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The Train (VHS) (1964)

Burt Lancaster , Paul Scofield , John Frankenheimer    Parental Guidance   VHS Tape
4.7 out of 5 stars  See all reviews (77 customer reviews)
Price: 11.99
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Product details

  • Actors: Burt Lancaster, Paul Scofield, Jeanne Moreau, Michel Simon, Suzanne Flon
  • Directors: John Frankenheimer
  • Format: PAL, HiFi Sound, Black & White
  • Language: English, German
  • Classification: PG
  • VHS Release Date: 29 May 2000
  • Run Time: 126 minutes
  • Average Customer Review: 4.7 out of 5 stars  See all reviews (77 customer reviews)
  • ASIN: B00004CQ2B
  • Amazon Bestsellers Rank: 211,862 in DVD & Blu-ray (See Top 100 in DVD & Blu-ray)

Product Description

Product Description

In Second World War France, German Colonel von Waldheim (Paul Scofield) orders the railway transfer of priceless works of art from the Jeu de Paume museum in Paris to the Fatherland. The French Resistance are determined to stop the cargo ever reaching Germany, and enrol railway inspector Labiche (Burt Lancaster) to help them in their cause. Franklin Coen and Frank Davis's script was nominated for an Oscar.

Customer Reviews

4.7 out of 5 stars
4.7 out of 5 stars
Most Helpful Customer Reviews
20 of 20 people found the following review helpful
4.0 out of 5 stars The Train - Excellent War Film 30 Jan 2010
Format:DVD|Verified Purchase
This is an excellent and highly distinctive war film with plenty of action but also an intelligent subtext about our attitudes to war and art. The latter is noteworthy but it is not done in a way that intrudes on the film's primary function - to entertain. What really stand out are the real-life action sequences involving genuine trains (many of which get destroyed!) and which give the film an authenticity that simply cannot be re-created by modern CGI techniques, no matter how sophisticated. Filmed at a time when the French steam locomotives (and much of traditional French railway infrastructure) was being run down, the film makers were pretty much given carte blanche to play with and destroy at will; that may seem like heresy to railway lovers today but as all of these trains were destined for the scrap yard anyway this wasn't then the case. Although the film does have a gritty, realistic feel, some elements of the plot don't bear too much close scrutiny. Burt Lancaster's character seems to have an encylopedic knowledge of all aspects of railway operation, being an expert signaller, mechanic, platelayer and engine driver all rolled into one, as well as being versed in wartime resistance techniques! Key to the plot is a plan to kid the Germans that a train conveying looted art works is passing numerous locations en route to Germany when in fact it is taking a totally different route back to Paris, a deception arranged at very short notice, but"fake" station signs etc. are somehow all immediately available! However, a reasonable degree of poetic licence is forgiveable in what is primarily an action movie.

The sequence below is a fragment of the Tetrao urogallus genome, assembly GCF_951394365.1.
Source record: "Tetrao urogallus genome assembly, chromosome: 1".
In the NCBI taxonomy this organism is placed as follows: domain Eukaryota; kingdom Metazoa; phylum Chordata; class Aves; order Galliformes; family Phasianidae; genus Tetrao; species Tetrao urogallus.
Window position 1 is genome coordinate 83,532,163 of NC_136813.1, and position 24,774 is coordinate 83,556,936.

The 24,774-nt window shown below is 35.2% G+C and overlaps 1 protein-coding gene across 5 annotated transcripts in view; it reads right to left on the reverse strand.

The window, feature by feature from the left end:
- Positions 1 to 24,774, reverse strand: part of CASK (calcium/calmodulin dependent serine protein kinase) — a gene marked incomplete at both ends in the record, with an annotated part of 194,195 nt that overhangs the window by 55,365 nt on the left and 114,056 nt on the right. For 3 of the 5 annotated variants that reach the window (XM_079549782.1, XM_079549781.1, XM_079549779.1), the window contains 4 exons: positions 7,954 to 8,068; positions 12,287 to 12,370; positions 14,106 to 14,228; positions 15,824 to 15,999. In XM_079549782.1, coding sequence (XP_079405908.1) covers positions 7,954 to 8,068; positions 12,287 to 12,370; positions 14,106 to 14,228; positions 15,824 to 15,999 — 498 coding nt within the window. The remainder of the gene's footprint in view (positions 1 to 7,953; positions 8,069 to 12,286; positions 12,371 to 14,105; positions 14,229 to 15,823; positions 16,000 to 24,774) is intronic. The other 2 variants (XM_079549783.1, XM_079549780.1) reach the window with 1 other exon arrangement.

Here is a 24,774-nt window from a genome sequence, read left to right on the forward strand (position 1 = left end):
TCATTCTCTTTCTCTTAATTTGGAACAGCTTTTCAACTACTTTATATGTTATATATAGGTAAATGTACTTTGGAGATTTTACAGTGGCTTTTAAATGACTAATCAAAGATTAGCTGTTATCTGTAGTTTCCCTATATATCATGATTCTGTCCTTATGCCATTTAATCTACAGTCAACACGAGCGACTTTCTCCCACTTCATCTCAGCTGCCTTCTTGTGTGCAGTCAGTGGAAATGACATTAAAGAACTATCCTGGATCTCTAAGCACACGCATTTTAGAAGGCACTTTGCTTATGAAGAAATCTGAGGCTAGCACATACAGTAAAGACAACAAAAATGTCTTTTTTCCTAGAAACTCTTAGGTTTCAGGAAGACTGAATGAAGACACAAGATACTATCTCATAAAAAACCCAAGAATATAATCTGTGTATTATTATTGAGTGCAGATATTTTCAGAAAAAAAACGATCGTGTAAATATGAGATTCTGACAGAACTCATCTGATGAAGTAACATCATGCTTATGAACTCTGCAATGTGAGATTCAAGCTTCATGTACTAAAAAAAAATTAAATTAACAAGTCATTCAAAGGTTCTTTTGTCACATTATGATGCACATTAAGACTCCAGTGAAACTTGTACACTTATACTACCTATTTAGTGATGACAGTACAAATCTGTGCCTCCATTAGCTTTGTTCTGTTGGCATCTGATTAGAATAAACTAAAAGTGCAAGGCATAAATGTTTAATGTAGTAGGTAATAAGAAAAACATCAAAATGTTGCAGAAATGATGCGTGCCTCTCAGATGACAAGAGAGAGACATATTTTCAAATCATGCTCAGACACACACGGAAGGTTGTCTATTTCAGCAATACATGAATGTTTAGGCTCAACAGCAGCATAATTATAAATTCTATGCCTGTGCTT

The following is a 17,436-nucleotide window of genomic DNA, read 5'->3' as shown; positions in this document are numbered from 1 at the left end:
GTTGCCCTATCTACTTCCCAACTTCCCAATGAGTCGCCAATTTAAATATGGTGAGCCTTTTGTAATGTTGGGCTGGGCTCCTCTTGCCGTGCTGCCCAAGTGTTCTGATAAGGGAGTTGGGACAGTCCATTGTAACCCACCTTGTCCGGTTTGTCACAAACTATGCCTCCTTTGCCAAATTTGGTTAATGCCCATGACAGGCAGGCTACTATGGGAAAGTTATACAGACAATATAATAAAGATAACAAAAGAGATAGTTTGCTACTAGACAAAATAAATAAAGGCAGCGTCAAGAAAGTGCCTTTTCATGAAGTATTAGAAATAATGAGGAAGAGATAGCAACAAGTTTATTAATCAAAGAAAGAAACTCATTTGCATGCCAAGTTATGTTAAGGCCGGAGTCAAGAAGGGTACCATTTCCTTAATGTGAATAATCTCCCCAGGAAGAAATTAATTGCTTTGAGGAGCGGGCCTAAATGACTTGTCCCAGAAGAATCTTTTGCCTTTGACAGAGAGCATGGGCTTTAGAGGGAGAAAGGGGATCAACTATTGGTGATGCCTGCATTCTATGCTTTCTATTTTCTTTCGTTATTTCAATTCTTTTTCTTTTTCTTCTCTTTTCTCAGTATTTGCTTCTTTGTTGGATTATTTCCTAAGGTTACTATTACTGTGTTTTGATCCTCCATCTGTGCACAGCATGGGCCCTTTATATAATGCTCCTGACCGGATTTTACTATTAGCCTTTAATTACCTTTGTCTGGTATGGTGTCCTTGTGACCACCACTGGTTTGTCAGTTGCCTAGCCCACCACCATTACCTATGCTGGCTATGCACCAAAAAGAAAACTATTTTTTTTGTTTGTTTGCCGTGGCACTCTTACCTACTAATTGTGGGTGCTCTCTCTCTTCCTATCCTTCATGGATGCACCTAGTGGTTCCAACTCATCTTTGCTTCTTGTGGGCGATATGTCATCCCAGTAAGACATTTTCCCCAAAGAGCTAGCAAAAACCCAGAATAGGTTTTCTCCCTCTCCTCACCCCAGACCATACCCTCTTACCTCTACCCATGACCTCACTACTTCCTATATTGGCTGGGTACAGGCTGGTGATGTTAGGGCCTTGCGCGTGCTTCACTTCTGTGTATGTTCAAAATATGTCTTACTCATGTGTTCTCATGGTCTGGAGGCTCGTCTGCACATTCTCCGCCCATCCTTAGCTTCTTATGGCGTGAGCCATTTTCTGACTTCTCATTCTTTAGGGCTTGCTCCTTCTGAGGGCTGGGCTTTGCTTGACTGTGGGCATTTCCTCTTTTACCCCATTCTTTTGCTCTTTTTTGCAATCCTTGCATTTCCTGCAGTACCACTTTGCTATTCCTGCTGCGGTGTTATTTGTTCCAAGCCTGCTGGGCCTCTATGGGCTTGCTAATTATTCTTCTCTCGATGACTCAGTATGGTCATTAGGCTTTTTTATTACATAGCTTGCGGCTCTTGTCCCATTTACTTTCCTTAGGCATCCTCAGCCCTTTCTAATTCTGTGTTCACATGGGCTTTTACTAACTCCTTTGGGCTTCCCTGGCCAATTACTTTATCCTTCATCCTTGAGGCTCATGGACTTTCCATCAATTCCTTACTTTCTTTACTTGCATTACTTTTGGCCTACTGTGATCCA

As was customary, the athletic Burt Lancaster did all of his own stunts which also adds to the realistic feel of the film, but there is an ironic twist.
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59 of 60 people found the following review helpful
5.0 out of 5 stars One of the best WW2 thrillers ever made 27 Nov 2006
By Trevor Willsmer HALL OF FAME TOP 100 REVIEWER
Format:DVD